Review: Ballistic Every1 Series Case for iPhone 5
There's always been a market for super-protective iPhone cases -- the kind that allow the device to be dropped and smacked around without sustaining any damage -- but they were particularly well-suited to the heavily glass-bodied iPhone 4 and 4S. While OtterBox is now the best-known developer of heavy-duty cases, plenty of other companies have put forth their own options of similar and sometimes even better quality. Today, we're reviewing four heavy-duty iPhone 5 cases: Ballistic's Every1 Series Case ($50), Griffin's Survivor ($50), OtterBox's Commuter Series Case ($35), and OtterBox's Defender Series Case ($50). You'll notice a trend here: with the exception of Commuter, each case combines rubber and plastic, has integrated screen protection, comes with a belt clip, and rings in at the same $50 price point. Clearly, none of that's coincidental.
We’ve seen versions of almost all of these cases for previous-generation devices, but this is the first time we’ve reviewed Ballistic’s latest take on the style. Every1 Series Case has the most unique setup of the bunch: it separates out into a plastic and rubber rear tray that holds the iPhone 5 and a front frame made of the same materials, with a built-in screen protector. The co-molded materials go well together, with the rubber wrapping around the edges of the plastic to provide extra shock protection and sticking through the back of the tray for that same reason. Once laid in the back shell—which is slightly deeper than the device itself—your iPhone isn’t going to come out unless you really want it to be free, thanks to rubber ridges running along the edge that also create an air pocket for even more drop protection. We found the best way to remove it involves pushing through the camera hole; although doing so can pop out the flash diffuser ring, it can be snapped right back in place. The cover then fits on top with nubs on the four raised rubber corners moving securely into matching holes in the tray’s plastic.
Fully assembled, Every1 Series Case is narrower in every dimension than Defender Series Case and Survivor. It actually feels slim and pretty light too. the corners bulge out a little, creating a slightly contoured shape that’s quite comfortable in the hand. It’s not totally airtight, as the camera is always exposed and there’s an opening in the screen protector for the sensor, earpiece, and FaceTime camera. Otherwise, the iPhone is pretty well bundled up. There are two flip-open covers—one for the silent switch, one for the headphone and Lightning ports—and full button protection. We like that the Home and volume buttons remain very clicky, but the Sleep/Wake button is squishy and takes some more force to press. It’s not a problem, but noticeable nonetheless.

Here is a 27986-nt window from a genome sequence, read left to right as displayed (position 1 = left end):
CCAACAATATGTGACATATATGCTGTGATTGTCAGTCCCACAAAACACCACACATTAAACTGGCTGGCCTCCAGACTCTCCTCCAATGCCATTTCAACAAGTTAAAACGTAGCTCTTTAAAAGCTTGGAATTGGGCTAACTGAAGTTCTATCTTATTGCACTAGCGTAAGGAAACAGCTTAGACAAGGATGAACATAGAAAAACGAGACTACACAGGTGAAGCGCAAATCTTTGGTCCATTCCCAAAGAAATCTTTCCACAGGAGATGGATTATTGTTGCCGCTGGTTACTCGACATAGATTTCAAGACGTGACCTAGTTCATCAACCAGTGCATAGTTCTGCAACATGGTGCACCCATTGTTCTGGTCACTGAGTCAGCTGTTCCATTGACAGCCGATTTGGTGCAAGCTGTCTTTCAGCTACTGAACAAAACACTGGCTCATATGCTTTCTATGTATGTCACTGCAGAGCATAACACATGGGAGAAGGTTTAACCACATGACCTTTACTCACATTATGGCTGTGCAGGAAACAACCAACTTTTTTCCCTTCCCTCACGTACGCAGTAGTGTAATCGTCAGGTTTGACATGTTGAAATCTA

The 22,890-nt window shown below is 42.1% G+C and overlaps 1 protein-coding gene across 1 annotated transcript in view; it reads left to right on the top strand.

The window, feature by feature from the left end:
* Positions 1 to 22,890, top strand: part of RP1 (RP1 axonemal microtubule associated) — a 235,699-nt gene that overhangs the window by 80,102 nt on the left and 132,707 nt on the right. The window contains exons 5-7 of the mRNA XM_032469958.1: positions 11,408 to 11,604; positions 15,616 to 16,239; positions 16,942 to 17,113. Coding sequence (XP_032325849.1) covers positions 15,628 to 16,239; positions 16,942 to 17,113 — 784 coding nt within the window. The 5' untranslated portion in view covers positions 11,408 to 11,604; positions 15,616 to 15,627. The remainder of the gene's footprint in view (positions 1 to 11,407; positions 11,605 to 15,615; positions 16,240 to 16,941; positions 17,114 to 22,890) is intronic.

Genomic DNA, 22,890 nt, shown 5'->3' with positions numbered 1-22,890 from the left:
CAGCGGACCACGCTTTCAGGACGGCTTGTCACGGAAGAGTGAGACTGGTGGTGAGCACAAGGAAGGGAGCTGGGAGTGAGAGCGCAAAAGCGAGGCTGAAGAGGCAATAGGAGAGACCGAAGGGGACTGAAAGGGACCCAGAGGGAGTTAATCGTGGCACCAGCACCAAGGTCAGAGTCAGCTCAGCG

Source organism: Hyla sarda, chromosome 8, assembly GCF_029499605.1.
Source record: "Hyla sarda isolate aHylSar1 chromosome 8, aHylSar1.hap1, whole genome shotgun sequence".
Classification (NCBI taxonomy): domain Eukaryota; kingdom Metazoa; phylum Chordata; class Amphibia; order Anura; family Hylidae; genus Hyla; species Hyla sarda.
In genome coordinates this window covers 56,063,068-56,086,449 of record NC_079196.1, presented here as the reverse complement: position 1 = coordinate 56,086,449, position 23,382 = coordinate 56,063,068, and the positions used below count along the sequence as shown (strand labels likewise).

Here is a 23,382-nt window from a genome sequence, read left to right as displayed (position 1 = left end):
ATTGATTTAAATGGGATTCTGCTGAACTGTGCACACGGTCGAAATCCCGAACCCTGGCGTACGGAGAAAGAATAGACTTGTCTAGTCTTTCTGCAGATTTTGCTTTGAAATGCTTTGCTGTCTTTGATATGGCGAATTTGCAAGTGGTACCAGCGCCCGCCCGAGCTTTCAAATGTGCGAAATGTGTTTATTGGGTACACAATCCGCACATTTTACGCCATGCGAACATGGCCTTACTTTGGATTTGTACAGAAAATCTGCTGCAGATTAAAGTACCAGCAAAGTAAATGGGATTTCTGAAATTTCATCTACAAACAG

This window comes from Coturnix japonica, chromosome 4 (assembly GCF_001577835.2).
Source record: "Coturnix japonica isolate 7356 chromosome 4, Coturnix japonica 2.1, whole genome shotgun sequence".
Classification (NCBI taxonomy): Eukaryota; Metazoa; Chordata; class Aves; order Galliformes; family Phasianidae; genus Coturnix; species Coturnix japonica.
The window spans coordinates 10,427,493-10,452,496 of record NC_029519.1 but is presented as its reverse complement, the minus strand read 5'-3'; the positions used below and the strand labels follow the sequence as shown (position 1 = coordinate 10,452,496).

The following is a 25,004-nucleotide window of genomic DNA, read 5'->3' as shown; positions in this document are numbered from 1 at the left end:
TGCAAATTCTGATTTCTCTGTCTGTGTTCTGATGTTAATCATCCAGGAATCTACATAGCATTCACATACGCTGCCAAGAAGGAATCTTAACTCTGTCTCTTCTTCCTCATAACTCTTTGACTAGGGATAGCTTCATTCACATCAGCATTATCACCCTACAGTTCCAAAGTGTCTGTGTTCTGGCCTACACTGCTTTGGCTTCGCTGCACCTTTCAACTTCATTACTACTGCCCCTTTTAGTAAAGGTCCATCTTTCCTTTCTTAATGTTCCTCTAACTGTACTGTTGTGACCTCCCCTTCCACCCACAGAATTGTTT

There’s the smallest gap between Ballistic’s permanent screen protector and the glass display, but even the lightest touches are still recognized. Unfortunately, this screen protector has the same problem as many: it creates a light diffusing prismatic effect over the display that detracts from the overall quality of the iPhone 5’s Retina display. Notably, there’s also a pop-out kickstand near the bottom of Every1 Series Case that can be used in landscape or portrait orientation, and this is a nice addition. The belt holster is a black plastic piece and the actual clip rotates 90° in either direction.
Although none of these cases is for everyone, those prone to damaging their iPhones in daily life or extreme situations will find them to be lifesavers. Our favorite of the bunch is OtterBox’s Defender Series Case, with Griffin’s Survivor and Ballistic’s Every1 Series Case coming in right behind it. This is the best version of Defender yet; it looks even better than ever and it’s still super protective against drops and bumps. While it’s not waterproof, it’s still impressive, and earns our high recommendation. Survivor is unquestionably more protective, but its size and build make it feel more like a toy. That said, it remains worthy of our strong general recommendation. Every1 is the slimmest of the bunch, and doesn’t feel quite as substantial, but still offers full coverage and drop protection. Commuter is the weakest of the bunch, earning the same B rating as the past version. OtterBox didn’t make any real improvements to this one, and there are plenty of other cases we’d recommend above it, but it’s acceptable as a thinner and less expensive alternative to Defender.